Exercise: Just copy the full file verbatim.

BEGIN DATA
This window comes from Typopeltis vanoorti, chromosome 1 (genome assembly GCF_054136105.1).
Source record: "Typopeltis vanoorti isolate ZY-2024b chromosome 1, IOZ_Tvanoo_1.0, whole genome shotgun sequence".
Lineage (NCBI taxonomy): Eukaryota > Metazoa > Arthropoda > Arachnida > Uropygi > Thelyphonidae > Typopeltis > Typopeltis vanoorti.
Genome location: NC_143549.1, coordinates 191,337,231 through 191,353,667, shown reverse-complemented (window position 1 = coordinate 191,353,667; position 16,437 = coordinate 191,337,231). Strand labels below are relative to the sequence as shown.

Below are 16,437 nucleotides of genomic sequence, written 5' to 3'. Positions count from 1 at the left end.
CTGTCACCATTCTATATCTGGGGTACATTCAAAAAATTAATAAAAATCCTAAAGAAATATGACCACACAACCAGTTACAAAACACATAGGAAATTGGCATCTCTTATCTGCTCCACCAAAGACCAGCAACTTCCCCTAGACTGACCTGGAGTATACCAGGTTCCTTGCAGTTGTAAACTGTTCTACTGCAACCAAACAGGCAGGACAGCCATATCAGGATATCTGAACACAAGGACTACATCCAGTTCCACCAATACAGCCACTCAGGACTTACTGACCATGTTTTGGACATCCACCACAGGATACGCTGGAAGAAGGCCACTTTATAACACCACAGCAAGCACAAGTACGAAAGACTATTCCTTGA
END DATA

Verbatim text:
This window comes from Typopeltis vanoorti, chromosome 1 (genome assembly GCF_054136105.1).
Source record: "Typopeltis vanoorti isolate ZY-2024b chromosome 1, IOZ_Tvanoo_1.0, whole genome shotgun sequence".
Lineage (NCBI taxonomy): Eukaryota > Metazoa > Arthropoda > Arachnida > Uropygi > Thelyphonidae > Typopeltis > Typopeltis vanoorti.
Genome location: NC_143549.1, coordinates 191,337,231 through 191,353,667, shown reverse-complemented (window position 1 = coordinate 191,353,667; position 16,437 = coordinate 191,337,231). Strand labels below are relative to the sequence as shown.

Below are 16,437 nucleotides of genomic sequence, written 5' to 3'. Positions count from 1 at the left end.
CTGTCACCATTCTATATCTGGGGTACATTCAAAAAATTAATAAAAATCCTAAAGAAATATGACCACACAACCAGTTACAAAACACATAGGAAATTGGCATCTCTTATCTGCTCCACCAAAGACCAGCAACTTCCCCTAGACTGACCTGGAGTATACCAGGTTCCTTGCAGTTGTAAACTGTTCTACTGCAACCAAACAGGCAGGACAGCCATATCAGGATATCTGAACACAAGGACTACATCCAGTTCCACCAATACAGCCACTCAGGACTTACTGACCATGTTTTGGACATCCACCACAGGATACGCTGGAAGAAGGCCACTTTATAACACCACAGCAAGCACAAGTACGAAAGACTATTCCTTGA